The Franchot Engine of 1855

Source: Reports of the United States Commissioners to the Paris Universal Exposition, Vol III
Date: 1869
Title: Machinery and Processes of the Industrial Arts, and Apparaturs of the Exact Sciences
Author: Frederick A. P. Barnard, United States Commissioner

Another machine was exhibited in model, at the Paris Universal Exposition of 1855, so-ingenious in its conception that it has been made the subject of an elaborate theoretic discussion by Mr. Combes, of the Imperial School of Mines, in his excellent work on the mechanical theory of heat. This was the invention of Mr. Franchot, of Paris.

It consisted of two cylinders, entirely equal, and both of double effect, of which the pistons were connected with cranks on the same working shaft. One of these cylinders was to be kept constantly at the maximum temperature, and the other at the temperature of the ambient air. The mode of maintaining the superior temperature was not perhaps satisfactorily settled, since Mr. Franchot has never executed his project on a large scale.

Between the two cylinders communication was always free, both above and below their respective pistons; the air passing from one to the other alternately, as the pistons moved. But the body of air above the pistons was permanently separated from that below them. These two bodies of air, therefore, having been originally equal in mass, always remained so, though their volumes were constantly changing.

Regenerators were placed both at top and bottom, in the space through which the air had to pass in its passage from cylinder to cylinder.
In these regenerators it was designed that the air should leave its heat in passing from the hot cylinder to the cold; and it was presumed that it would take the same heat up again, in its return from the cold cylinder to the hot.

Finally, in the attachment of the pistons to the working shaft, the arrangement was such that the crank of the hot cylinder piston was always ninety degrees, in the direction of revolution, in advance of the other.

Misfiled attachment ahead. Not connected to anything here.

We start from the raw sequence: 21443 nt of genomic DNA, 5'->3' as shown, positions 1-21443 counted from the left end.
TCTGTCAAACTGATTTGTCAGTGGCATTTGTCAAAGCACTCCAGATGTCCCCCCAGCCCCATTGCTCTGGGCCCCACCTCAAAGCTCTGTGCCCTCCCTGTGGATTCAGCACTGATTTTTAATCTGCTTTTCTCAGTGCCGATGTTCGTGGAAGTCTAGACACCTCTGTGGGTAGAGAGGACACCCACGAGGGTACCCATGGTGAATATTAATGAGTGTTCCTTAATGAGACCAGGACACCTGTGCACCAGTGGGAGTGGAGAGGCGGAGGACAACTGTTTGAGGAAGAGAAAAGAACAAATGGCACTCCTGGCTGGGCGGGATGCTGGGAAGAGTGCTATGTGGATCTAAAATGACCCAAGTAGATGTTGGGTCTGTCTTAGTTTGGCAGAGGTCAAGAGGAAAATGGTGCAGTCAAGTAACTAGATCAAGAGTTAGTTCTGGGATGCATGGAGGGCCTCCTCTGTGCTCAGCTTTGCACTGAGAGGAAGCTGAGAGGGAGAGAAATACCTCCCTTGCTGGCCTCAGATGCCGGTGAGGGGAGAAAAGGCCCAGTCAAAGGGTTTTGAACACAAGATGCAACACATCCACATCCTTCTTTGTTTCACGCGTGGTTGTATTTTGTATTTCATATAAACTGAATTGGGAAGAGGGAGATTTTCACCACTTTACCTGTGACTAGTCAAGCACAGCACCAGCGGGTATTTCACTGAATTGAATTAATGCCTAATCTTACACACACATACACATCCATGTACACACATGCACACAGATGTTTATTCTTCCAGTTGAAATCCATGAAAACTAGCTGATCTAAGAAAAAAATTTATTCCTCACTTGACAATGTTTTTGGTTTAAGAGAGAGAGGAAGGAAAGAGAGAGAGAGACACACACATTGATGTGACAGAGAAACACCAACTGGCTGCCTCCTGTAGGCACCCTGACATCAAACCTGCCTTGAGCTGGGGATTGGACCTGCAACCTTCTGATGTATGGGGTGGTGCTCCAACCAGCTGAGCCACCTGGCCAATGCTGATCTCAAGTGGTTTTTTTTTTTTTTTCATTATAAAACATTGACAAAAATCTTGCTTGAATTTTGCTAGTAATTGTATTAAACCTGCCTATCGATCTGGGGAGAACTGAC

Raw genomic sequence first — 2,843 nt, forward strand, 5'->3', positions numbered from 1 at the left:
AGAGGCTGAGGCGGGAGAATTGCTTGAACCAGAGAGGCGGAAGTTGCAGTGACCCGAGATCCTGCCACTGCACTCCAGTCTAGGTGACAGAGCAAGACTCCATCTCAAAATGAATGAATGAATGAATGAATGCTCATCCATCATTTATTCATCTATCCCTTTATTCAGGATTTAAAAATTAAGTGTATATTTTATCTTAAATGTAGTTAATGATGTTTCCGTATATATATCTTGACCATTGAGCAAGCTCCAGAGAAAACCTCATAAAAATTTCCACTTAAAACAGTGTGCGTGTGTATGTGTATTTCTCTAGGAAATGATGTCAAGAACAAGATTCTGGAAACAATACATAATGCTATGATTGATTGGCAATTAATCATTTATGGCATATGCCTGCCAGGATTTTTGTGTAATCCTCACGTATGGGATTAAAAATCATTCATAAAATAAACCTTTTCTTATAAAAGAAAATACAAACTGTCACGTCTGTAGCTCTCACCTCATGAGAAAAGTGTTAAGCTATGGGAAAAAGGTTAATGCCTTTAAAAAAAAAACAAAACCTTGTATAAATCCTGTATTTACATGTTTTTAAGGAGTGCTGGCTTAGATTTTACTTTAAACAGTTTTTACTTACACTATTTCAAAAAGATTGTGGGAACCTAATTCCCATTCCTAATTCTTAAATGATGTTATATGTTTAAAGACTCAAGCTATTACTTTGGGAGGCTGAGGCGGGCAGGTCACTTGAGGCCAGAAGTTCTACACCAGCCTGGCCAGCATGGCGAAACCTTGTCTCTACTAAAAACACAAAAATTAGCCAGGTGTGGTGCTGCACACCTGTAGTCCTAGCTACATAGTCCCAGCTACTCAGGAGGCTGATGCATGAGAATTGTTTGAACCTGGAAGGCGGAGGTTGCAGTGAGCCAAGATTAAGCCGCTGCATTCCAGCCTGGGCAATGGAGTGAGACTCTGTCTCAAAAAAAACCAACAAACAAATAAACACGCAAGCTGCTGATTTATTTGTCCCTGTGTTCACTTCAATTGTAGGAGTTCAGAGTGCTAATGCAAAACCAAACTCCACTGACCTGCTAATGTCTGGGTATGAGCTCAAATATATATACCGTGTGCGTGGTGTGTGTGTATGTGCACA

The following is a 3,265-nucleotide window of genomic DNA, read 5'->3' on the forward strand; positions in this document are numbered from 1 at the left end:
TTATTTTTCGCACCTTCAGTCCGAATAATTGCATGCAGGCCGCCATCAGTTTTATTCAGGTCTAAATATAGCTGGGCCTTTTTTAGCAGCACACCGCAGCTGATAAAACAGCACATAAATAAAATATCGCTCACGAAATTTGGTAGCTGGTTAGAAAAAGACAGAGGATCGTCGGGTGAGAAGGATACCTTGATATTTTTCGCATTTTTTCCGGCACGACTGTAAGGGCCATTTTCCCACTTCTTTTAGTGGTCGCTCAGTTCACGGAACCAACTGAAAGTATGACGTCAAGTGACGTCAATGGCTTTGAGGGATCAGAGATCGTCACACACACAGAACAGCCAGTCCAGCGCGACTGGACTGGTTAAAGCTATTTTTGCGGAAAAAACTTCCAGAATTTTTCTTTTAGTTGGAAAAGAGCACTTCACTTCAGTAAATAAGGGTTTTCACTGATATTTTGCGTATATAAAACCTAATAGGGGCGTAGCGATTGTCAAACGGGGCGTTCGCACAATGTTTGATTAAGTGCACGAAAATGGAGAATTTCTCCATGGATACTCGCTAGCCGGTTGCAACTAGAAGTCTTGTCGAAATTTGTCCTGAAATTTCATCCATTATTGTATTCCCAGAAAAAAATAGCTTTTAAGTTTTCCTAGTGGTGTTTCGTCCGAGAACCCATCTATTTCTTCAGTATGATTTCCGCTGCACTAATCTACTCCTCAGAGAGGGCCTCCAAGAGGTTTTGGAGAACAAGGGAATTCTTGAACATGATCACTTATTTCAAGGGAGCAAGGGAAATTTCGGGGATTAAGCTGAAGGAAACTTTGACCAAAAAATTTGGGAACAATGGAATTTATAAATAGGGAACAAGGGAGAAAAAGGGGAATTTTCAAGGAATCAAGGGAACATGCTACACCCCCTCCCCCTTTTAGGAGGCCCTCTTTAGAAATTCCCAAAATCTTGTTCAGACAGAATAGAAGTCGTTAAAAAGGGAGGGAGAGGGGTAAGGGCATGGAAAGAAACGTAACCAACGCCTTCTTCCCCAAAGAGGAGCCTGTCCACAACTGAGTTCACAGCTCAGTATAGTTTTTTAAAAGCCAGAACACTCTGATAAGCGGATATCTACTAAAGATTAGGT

By considering the movements of the piston under these circumstances, we may easily discover what must be the maxima and minima of the effective force of the engine, and the progress of the fluctuations of the force. For convenience, let the piston of the hot cylinder be called A, and the other B.

Then if A is in the middle of its course, descending, B will be at the uppermost limit of its course, and about to descend. All the superior mass of air will be in the cylinder A, and in the upper regenerator; and, disregarding the regenerator, we may say that it is reduced to one half its normal bulk. By the law of Mariotte, its pressure would be doubled; but by the added effect of the elevated temperature which, for facility of illustration, we will suppose to be suflicient to double its elasticity, it will be quadrupled; so that, at the instant in which B begins to descend, there will be a downward pressure on both pistons of four atmospheres.

At the same time the inferior mass of air will be expanded to once and a half its normal bulk, and its pressure would be equal to two thirds of an atmosphere only, but for the high temperature of the part which occupies the lower half of the cylinder A. The actual inferior pressure will be something more than four-fifths of an atmosphere, and the excess of downward over upward pressure will be upward of three atmospheres.